Juniper’s software, Junos, is semi-modular in design, but Procket contends it didn’t modularize far enough. While it has separated some of the routing functions onto different processes, it still has bundled individual routing protocols together.

Another major software difference is that the Procket code is completely portable, meaning it can be loaded onto other IP devices. The company already has plans to port the code to strategic partners. This is a completely different strategy from that pursued by Cisco and Juniper, which do not share code with anyone. What’s more, Procket's software is self-monitored and can fix minor problems without bringing down an entire device.

The company has also taken an innovative approach to developing hardware. Instead of burning the routing functionality and features into ASICs, the company has leveraged Very Large Scale Integration (VLSI) microprocessor technology to build high-speed packet processors. Unlike the older generation of network processors, VLSI microprocessors are highly integrated, allowing for packet processing speeds up to 40 Gbit/s on 40-byte packets.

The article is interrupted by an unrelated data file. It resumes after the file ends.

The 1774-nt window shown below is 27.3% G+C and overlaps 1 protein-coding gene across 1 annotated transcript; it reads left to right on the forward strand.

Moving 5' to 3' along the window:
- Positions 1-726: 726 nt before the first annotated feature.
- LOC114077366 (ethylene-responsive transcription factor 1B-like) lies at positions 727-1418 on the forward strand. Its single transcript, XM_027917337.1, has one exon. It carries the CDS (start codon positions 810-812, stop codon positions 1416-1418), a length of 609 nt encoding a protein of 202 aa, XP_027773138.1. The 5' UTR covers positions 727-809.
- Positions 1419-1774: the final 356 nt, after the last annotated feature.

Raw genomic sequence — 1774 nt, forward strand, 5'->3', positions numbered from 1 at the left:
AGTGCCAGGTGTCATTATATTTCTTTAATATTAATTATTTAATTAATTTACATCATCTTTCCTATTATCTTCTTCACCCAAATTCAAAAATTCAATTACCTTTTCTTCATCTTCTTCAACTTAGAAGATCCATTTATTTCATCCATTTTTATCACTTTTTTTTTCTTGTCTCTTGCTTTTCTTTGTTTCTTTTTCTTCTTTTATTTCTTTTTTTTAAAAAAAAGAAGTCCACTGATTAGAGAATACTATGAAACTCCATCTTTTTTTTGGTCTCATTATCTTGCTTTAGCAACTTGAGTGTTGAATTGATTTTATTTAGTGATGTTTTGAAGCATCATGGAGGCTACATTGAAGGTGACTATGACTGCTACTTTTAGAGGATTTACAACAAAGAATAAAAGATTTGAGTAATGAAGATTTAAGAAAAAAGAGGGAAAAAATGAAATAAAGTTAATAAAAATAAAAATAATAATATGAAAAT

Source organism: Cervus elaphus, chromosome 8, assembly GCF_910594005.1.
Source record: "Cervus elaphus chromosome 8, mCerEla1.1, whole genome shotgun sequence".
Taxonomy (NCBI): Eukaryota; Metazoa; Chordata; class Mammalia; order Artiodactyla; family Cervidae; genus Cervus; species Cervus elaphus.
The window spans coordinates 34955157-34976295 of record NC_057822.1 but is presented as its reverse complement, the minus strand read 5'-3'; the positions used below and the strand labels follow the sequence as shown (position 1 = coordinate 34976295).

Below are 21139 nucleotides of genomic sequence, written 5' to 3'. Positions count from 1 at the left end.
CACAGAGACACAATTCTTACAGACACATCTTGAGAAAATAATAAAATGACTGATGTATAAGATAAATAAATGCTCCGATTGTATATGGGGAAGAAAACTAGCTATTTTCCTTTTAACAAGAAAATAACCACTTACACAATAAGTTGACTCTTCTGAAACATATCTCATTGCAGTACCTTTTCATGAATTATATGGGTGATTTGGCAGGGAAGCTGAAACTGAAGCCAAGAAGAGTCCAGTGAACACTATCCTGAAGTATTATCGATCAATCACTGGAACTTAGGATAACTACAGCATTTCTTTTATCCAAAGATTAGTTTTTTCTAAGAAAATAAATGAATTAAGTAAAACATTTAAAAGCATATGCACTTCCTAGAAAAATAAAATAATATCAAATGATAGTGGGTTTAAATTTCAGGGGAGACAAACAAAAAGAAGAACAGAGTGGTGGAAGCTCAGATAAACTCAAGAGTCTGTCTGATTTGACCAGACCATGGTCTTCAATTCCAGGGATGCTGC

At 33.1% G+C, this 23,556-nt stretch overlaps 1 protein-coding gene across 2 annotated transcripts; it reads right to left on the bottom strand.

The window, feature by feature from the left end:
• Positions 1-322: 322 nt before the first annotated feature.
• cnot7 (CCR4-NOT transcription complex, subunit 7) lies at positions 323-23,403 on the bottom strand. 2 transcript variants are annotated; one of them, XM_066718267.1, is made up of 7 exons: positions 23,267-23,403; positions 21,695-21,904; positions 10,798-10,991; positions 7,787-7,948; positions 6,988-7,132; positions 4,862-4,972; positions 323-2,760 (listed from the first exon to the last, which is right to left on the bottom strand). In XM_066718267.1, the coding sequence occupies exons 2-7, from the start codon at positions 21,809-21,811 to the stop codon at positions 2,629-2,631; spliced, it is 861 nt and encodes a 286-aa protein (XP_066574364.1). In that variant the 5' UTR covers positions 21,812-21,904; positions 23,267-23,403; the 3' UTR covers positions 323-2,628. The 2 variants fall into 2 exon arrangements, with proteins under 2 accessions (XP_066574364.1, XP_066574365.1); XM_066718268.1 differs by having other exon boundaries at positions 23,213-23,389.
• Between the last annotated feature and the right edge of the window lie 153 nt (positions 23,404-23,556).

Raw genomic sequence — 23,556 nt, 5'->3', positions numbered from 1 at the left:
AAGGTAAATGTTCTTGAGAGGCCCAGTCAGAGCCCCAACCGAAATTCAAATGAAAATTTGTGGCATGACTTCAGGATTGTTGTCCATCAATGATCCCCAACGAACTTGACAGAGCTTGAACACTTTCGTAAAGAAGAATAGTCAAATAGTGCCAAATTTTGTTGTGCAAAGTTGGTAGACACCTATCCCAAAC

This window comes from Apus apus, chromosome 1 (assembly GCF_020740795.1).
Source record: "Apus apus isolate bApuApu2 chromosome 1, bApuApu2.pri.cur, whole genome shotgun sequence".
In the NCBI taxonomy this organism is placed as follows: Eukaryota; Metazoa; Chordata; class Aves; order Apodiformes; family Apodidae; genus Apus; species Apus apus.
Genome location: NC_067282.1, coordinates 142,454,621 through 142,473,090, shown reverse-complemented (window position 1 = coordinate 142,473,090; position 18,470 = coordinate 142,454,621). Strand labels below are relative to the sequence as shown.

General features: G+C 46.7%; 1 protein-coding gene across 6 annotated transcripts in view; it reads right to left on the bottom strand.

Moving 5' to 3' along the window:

Procket attributes this performance gain to the fabrication process used in developing VLSI chips. It allows more transistors and memory onto chips than is possible with current ASIC designs.

Because VLSI microprocessors are completely programmable, adding new features can be done much more quickly. The current ASIC development cycle is about 18 months. VLSIs can be programmed within days or weeks.

Procket’s platform comes in three sizes. The single-slot PRO/8801 router is shipping now. It offers 80 Gbit/s of total capacity and can support up to 40 high-speed interfaces in an eighth of a seven-foot telco rack; it starts at $65,000 for a base system. The 12-slot PRO/8812 routers will ship in the second quarter of 2003. It features 960 Gbit/s of total capacity and can forward 1.2 billion packets per second; it's priced at $237,000 for a base configuration. The four-slot PRO/8804 will be available later this year. All PRO/8000 Series routers support a wide range of interfaces, including OC3c, OC12c, OC48c, OC192c, Gigabit Ethernet, and 10-Gigabit Ethernet.

So far, Procket has been getting traction with customers. Kruep claims the company is in trials with 20 carriers throughout the world, and it names three customers: NTTPC Communications Inc., NTT/Verio, and PacketExchange. But some experts are skeptical that carriers will really bite on the company’s claim that it can lower capital and operational costs by 65 percent.